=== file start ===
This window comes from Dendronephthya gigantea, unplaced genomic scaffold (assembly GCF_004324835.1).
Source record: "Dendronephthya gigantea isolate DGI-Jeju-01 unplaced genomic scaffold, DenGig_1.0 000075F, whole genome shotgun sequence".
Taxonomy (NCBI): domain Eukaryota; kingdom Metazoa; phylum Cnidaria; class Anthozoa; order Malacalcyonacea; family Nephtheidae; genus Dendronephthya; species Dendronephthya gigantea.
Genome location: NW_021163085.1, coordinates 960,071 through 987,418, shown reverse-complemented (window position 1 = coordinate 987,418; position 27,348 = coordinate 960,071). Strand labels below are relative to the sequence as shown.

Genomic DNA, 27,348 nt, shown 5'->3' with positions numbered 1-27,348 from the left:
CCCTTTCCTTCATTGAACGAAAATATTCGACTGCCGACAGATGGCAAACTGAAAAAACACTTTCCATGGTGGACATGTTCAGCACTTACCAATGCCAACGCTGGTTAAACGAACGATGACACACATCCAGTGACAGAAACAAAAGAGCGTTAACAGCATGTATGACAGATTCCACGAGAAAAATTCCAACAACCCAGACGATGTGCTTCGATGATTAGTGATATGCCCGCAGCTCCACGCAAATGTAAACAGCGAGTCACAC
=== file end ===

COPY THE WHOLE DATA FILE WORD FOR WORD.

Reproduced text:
This window comes from Dendronephthya gigantea, unplaced genomic scaffold (assembly GCF_004324835.1).
Source record: "Dendronephthya gigantea isolate DGI-Jeju-01 unplaced genomic scaffold, DenGig_1.0 000075F, whole genome shotgun sequence".
Taxonomy (NCBI): domain Eukaryota; kingdom Metazoa; phylum Cnidaria; class Anthozoa; order Malacalcyonacea; family Nephtheidae; genus Dendronephthya; species Dendronephthya gigantea.
Genome location: NW_021163085.1, coordinates 960,071 through 987,418, shown reverse-complemented (window position 1 = coordinate 987,418; position 27,348 = coordinate 960,071). Strand labels below are relative to the sequence as shown.

Genomic DNA, 27,348 nt, shown 5'->3' with positions numbered 1-27,348 from the left:
CCCTTTCCTTCATTGAACGAAAATATTCGACTGCCGACAGATGGCAAACTGAAAAAACACTTTCCATGGTGGACATGTTCAGCACTTACCAATGCCAACGCTGGTTAAACGAACGATGACACACATCCAGTGACAGAAACAAAAGAGCGTTAACAGCATGTATGACAGATTCCACGAGAAAAATTCCAACAACCCAGACGATGTGCTTCGATGATTAGTGATATGCCCGCAGCTCCACGCAAATGTAAACAGCGAGTCACAC